THE number of reported rapes in Glasgow has fallen by 40%, police figures show.
And arrests for sex offences in the city are up 18% in the first year of the national police force.
The news was revealed as detectives continue to hunt the attackers behind two separate rapes in the city.
Detective Superintendent Peter McPike, who heads Glasgow's divisional investigation team, says he and his detectives are committed to tracking down all perpetrators.
The Glasgow team consists of 25 staff, including Solos - sexual offence liaison officers.
Mr McPike said: "I understand that people are concerned about recent incidents and I understand it might well give the impression the number of rapes are increasing - but that is not the case.
"One person raped is one too many, but what has happened in the last few weeks has been unusual. The number of rapes reported are down 40%."
Recent attacks include a gang rape in Toryglen, a sex attack on a 24-year-old woman in Govanhill, and an alleged rape in the Merchant City area on June 8. Mr McPike stressed there was "no evidence whatsoever" to link the incidents.
Police Scotland recently made major changes to the way serious sex crime is investigated, with a greater focus on the wellbeing of victims.
Before the dedicated unit was launched, sexual crime was dealt with by general CID officers.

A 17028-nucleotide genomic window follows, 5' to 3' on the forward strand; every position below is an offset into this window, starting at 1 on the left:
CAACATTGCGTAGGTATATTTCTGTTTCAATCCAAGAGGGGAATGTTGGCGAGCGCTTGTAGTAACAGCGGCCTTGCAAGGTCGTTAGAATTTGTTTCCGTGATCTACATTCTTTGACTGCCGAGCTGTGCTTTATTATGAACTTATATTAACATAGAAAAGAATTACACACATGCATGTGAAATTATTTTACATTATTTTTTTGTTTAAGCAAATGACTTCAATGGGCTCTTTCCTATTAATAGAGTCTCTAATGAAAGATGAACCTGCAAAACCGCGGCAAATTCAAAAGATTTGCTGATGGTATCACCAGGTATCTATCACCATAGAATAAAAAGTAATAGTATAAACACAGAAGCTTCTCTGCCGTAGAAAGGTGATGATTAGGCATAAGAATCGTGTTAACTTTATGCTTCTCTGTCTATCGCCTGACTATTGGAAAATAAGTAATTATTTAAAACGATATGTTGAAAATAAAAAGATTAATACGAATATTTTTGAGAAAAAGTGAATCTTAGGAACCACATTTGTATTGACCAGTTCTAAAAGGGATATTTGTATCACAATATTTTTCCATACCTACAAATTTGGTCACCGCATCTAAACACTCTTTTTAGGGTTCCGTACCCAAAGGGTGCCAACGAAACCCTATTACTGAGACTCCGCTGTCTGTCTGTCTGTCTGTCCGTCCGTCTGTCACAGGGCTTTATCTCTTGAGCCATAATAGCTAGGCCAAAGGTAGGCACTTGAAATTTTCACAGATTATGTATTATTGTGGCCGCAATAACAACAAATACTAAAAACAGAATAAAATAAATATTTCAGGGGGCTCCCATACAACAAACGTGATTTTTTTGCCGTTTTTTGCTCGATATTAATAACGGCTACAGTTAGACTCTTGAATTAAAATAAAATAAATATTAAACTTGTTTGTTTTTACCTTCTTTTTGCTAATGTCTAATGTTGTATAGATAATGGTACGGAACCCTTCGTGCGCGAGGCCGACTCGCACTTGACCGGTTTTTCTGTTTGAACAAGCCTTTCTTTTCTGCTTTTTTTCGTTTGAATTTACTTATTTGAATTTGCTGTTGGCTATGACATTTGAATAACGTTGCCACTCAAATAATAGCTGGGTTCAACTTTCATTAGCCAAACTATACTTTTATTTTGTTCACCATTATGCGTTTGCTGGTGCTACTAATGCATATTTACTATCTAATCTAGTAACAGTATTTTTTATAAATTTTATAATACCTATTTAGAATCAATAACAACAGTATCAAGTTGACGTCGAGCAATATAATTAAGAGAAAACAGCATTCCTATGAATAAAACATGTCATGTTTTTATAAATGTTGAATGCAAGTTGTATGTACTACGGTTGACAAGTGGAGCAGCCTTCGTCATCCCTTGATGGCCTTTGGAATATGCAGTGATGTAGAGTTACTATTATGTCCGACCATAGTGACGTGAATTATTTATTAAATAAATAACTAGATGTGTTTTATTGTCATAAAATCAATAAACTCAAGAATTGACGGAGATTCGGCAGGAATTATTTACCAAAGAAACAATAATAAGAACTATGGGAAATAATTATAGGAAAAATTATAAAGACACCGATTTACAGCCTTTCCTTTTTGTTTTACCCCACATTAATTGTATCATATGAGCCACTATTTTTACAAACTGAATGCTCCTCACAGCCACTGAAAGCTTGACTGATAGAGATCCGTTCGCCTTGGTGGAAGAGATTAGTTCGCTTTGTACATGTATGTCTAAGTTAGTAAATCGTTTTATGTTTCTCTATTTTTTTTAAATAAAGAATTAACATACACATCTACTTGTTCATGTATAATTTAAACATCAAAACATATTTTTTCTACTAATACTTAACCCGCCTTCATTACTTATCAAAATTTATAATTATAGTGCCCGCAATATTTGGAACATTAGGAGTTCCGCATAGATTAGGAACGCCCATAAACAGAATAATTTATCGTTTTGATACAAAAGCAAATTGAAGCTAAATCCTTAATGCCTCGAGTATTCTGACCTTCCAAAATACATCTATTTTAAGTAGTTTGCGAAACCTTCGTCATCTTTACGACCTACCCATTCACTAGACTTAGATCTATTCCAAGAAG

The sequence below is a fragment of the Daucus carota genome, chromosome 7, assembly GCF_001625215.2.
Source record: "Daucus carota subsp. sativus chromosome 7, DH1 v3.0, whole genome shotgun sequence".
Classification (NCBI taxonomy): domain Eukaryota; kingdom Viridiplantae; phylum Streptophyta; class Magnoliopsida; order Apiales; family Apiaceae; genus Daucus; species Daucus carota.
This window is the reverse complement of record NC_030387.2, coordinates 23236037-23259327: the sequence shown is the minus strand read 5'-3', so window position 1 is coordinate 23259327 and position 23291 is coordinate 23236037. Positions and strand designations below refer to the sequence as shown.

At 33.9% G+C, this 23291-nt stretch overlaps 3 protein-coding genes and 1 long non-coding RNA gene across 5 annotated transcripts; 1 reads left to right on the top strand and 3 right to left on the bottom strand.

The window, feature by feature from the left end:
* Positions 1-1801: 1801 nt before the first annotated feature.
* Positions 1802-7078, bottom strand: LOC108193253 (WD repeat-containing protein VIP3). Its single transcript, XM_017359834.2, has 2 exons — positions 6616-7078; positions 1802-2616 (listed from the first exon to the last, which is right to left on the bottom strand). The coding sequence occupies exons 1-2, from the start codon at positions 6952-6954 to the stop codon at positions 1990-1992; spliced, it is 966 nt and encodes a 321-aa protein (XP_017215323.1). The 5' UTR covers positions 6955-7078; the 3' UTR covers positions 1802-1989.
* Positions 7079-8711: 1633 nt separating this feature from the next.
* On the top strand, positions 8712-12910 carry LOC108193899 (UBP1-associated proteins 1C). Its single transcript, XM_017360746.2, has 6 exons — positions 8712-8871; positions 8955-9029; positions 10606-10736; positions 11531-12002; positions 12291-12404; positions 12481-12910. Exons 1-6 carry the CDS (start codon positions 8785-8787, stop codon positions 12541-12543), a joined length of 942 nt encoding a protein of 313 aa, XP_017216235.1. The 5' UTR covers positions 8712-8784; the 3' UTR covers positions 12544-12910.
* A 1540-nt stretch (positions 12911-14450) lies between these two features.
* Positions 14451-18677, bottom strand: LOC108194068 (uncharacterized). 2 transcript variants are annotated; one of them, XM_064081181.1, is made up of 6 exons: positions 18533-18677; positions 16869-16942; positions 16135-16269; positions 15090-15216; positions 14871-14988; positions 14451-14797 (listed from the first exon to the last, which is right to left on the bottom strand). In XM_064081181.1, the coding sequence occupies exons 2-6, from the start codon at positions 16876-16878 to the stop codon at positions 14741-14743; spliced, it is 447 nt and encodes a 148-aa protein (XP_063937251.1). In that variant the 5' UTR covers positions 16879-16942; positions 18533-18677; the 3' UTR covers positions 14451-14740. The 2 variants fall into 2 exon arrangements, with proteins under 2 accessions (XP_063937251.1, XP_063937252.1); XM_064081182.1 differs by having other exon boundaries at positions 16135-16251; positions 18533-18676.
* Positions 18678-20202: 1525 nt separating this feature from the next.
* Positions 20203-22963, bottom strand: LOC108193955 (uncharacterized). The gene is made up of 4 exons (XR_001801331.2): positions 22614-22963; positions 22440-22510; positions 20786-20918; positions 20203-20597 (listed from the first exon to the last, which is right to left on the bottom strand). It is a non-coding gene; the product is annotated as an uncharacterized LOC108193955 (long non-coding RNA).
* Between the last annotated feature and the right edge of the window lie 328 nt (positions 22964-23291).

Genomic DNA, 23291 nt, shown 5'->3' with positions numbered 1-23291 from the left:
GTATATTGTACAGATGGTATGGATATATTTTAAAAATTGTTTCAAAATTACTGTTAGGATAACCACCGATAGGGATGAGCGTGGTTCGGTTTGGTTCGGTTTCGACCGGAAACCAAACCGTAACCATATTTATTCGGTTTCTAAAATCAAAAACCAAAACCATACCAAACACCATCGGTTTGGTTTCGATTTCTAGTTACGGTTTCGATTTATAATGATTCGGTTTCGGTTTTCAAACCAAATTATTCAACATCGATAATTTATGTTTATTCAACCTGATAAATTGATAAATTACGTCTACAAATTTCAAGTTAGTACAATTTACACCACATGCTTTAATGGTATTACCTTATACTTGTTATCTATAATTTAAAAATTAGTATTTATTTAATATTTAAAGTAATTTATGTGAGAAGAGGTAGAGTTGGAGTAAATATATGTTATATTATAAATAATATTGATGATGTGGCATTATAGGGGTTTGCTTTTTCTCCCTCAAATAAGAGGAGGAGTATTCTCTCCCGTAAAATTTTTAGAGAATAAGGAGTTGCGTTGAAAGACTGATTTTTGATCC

Police in Glasgow say almost 30 culprits were apprehended for sex attacks this year, against 25 in the previous 12 months.
Recently, there was fierce criticism that police "aren't doing enough" but almost 80% of culprits have been caught.
Mr McPike said: "Our arrest figures are also up 18% from last year and our detection rate is currently 78%.
"It is very unusual to see incidents so close together as we have done recently."
"Officers investigating these crimes are specially trained to deal with these particular circumstances.
"They are dedicated and determined to seek justice for the victims and are committed to finding those responsible."
His comments came after thousands of people took part in a midnight march in the south side of the city. Organisers said they were tired of being told they should not go out at night alone.
Mr McPike added: "I am aware the recent incidents are causing concern.
"However, we have had, and will continue to have, additional patrols in these areas providing reassurance to people.
"It is not acceptable that people, especially women, should live their lives in a state of perpetual vigilance, or be responsible for the actions of others.
"Our message is clear: responsibility for sexual violence lies with the perpetrators. This predatory and exploitative behaviour has to stop."